Carbon Supply in a Subsurface Ecosystem: Sources, Patterns, and Response to Nitrogen LoadingEPA Grant Number: U915845
Title: Carbon Supply in a Subsurface Ecosystem: Sources, Patterns, and Response to Nitrogen Loading
Investigators: Gurwick, Noel P.
Institution: Cornell University
EPA Project Officer: Manty, Dale
Project Period: August 1, 2000 through August 1, 2003
Project Amount: $102,000
RFA: STAR Graduate Fellowships (2000) RFA Text | Recipients Lists
Research Category: Academic Fellowships , Ecological Indicators/Assessment/Restoration , Fellowship - Ecology and Ecosystems
The goal of this research project is to compare carbon (C)-availability among morphologically distinct organic matter patches in C-poor subsurface soils below the water table and to use paired site comparisons to assess feedback between groundwater nitrogen (N) loading and root-derived (C)-supply in subsurface ecosystems.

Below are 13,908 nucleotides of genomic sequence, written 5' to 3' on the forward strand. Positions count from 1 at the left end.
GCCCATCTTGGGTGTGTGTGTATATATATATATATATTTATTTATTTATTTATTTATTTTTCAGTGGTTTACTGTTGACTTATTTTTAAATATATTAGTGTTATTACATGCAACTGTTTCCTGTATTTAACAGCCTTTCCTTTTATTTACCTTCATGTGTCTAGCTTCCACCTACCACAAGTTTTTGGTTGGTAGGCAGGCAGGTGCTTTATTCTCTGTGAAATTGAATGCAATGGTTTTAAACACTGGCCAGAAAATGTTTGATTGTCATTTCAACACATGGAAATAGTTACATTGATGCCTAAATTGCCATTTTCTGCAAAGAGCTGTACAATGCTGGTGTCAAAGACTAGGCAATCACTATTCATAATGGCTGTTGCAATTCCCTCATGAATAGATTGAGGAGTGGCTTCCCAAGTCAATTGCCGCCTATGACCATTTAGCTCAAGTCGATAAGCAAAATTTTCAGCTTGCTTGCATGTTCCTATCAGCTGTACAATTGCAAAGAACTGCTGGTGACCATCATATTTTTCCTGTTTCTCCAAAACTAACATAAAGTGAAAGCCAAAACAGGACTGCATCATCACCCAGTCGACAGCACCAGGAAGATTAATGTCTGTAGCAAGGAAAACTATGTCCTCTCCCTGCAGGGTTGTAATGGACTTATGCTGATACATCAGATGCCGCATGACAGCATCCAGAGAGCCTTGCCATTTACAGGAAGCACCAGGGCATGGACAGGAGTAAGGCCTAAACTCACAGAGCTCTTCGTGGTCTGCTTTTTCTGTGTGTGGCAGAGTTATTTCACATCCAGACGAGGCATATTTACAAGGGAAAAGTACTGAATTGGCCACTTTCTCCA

To understand sources of microbially available C in subsurface riparian ecosystems, the investigator is conducting laboratory studies using aerobic incubations. Within-site spatial variation in C-availability is being assessed using 1-meter long soil cores taken from: (1) a transect through poorly-drained glacial outwash; and (2) a transect along a steep hydrology-vegetation gradient. These cores are also being used in combination with soil pits to characterize soil profiles, and to measure root biomass, total C, and soil particle size distribution. To assess variation in C-avalability among subsurface patches, characteristic patch material (e.g., lenses, buried horizons, root channels) is being incubated.
To assess feedback between N-loading and C-supply, root production, C-availability in soil, C:N ratios in belowground biomass, and in-situ decomposition rates will be compared between paired sites differing primarily in the magnitude of subsurface N-loads. This comparison will be interpreted as a long-term fertilization experiment. Root production will be measured using ingrowth cores, and root biomass will be measured using static cores to 1 meter.
This study is expected to result in a better understanding of microbially availalble C in subsurface riparian ecosystems.